Which patients are most appropriate for continuous glucose monitoring?

Most of the data supporting the use of CGM are in patients with type 1 diabetes.12

U.S. endocrinology experts believe CGM should be available to all patients using insulin regardless of diabetes type.12

CGMs can be used to guide lifestyle and med changes, but may be most appropriate for the following patients:

  • patients at risk from hypoglycemia (e.g., athletes, elderly, patients with renal impairment)12
  • patients with hypoglycemia unawareness10,24
  • patients with frequent hypoglycemia10,24
  • patients unable to reach A1C goals because of hypoglycemia31

What are the approved ages with available continuous glucose monitors?

Dexcom G4 Platinum Pediatric is approved for patients between the ages of two and 17 years old.37

Dexcom G4 Platinum,c FreeStyle Libre, Freestyle Libre 14-day, and Senseonics Eversense are approved for patients ≥18 years old.4,19,25,41

Dexcom G5 Mobile and Dexcom G6 are approved for patients at least two years old.20,36,43

FreeStyle Libre 2 (U.S. only) is approved for patients at least four years old.49,50

Medtronic MiniMed 530G (U.S. only; discontinued, but patients may still use) is approved for patients ≥16 years old.16

Medtronic MiniMed 630G (with Guardian Sensor 3) is approved for patients ≥14 years old.1,17

Medtronic MiniMed 670G is approved for patients ≥7 years old.18

Medtronic Guardian Connect (U.S. only) is approved for patients between the ages of 14 and 75 years old.35

Tandem T:slim X2 systems (U.S. only) is approved for patients ≥6 years old.40

What instructions should be given to patients about glucose sensors?

To avoid irritation, instruct patients to avoid placing sensors on areas that experience rigorous movement during exercise, under a belt, or on the waistline.14,15

Scarred or tattooed areas should not be used for sensor insertion/placement.13

The abdomen is the most common part of the body used for sensor placement.14,15,19,20

  • The abdomen is not used for FreeStyle Libre sensors. Apply these on the back of the upper arm.4
  • Dexcom G5 Mobile or Dexcom G6 sensors can also be placed on the upper buttock for children ages two to 17 years old.20,43
  • Guardian Connect sensors can also be placed on the back of the upper arm.35

For most sensors, patients need to wait two hours after sensor placement for glucose readings to be available.1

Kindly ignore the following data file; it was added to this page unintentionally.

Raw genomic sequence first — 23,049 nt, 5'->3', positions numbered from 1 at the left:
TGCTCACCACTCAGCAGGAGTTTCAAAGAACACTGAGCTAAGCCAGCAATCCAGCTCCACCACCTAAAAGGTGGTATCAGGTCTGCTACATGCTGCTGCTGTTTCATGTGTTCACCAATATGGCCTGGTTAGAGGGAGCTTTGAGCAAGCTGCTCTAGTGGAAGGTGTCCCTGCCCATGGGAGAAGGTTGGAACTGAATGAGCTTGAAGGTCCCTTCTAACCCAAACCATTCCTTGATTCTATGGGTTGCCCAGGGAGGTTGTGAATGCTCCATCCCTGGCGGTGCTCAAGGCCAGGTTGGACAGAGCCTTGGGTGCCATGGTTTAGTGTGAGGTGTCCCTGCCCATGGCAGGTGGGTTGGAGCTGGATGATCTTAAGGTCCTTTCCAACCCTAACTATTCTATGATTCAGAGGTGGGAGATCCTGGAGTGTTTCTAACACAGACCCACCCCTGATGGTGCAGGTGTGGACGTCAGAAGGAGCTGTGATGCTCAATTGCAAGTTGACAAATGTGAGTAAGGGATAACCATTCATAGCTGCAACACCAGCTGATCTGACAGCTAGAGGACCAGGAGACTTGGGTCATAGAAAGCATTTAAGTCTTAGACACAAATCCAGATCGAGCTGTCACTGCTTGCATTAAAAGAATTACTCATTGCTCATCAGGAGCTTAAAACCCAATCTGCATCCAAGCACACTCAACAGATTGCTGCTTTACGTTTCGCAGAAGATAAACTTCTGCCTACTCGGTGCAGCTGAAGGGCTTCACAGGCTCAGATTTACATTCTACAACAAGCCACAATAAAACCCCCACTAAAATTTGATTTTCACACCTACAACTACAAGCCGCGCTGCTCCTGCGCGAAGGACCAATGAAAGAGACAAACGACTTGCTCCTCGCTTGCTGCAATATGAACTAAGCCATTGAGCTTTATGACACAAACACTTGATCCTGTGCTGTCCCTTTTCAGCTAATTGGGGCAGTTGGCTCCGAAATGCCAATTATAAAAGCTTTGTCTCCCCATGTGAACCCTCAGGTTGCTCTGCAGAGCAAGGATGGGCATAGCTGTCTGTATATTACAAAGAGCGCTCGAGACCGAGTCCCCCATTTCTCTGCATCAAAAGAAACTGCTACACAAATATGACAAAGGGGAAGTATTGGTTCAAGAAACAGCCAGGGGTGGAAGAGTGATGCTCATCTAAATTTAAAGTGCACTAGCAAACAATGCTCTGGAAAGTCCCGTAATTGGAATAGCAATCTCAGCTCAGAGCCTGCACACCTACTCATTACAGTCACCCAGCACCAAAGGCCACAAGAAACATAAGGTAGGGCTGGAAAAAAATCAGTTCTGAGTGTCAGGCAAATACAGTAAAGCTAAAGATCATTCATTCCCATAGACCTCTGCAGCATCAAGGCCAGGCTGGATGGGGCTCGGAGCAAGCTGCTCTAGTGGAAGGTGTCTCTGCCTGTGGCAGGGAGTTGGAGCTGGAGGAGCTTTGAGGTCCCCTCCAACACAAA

• It takes 1 hour for the FreeStyle Libre systemsa to provide glucose readings, but readings in the first 12 hours of initial placement need to be confirmed with a finger-stick glucose before they’re used to make treatment decisions.4,25,50
  • It takes 24 hours after sensor implantation (by healthcare provider) for the Senseonics Eversense to provide glucose readings.1,41

Teach patients to clean skin thoroughly (e.g., first with soap and water, then with an alcohol swab) and dry completely prior to placing sensors.

Patients may have difficulty maintaining sensor adhesion. For example:

  • Skin Tac can be used to ensure adhesion with Guardian sensors.15
  • Medical tape can be used to ensure adhesion with Dexcom sensors (e.g., Tegaderm, Skin Tac, 3M tape).39
    • Be sure not to tape over the transmitter to ensure proper communication to the receiver.39
  • FreeStyle Libre sensors should not be reused if they fall off or need to be removed for any reason.4
    • If patients struggle with adhesion, consider products to help (e.g., Over-Bandage, Skin Tac, Mastisol, Tegaderm).48
    • New sensors should be applied on rotating sites to avoid irritation.4

To remove sensors (other than Senseonics Eversense sensors, as these are removed by healthcare providers), instruct patients to gently pull off like an adhesive bandage, starting at the edge.4,14,15,19,20

  • Most transmitters are reusable. Remind patients to remove transmitters from sensors.14,15,19,20
  • Sensors should be disposed of in a container appropriate for sharps and blood exposure.4,14,15,19,20

What calibration is needed with continuous glucose monitors?

Most CGMs need to be calibrated at least every 12 hours using fingerstick blood glucose levels.1,19,20,27

  • Blood glucose levels must be between 40 and 400 mg/dL (2.2 to 22.2 mmol/L) for proper calibration.1,19,20,27
  • MiniMed 530G (U.S. only; discontinued, but patients may still use) should be calibrated three or four times per day.16

FreeStyle Libre systemsa and Dexcom G6 do NOT require fingerstick blood glucose level calibration.4,25,36,43

What travel considerations are important with continuous glucose monitors?

Sensors should not be exposed to x-ray technology.

  • It is safe for patients to go through metal detectors. However, patients should request a manual pat down or remove sensors prior to going through airport security.4,19,20,43
  • It is safe to wear the Senseonics Eversense sensor and transmitter when going through metal detectors at the airport.41

Remind patients to adjust the time if changing time zones.4

How does water exposure affect continuous glucose monitoring?

Flexibility with water exposure may be an important factor for patients to consider when selecting a CGM.

Sensors are water resistant to different depths and durations of time depending on the model. For example:

  • FreeStyle Libre sensors are water resistant in up to three feet of water (1 meter) for up to 30 minutes.1,4,25
  • Dexcom G5 Mobile and Dexcom G6 sensors are water resistant in up to eight feet of water (2.4 meters) for up to 24 hours.1,43
  • Senseonics Eversense transmitter is water resistant in up to three feet of water (1 meter [3.2 feet]) for up to 30 minutes.41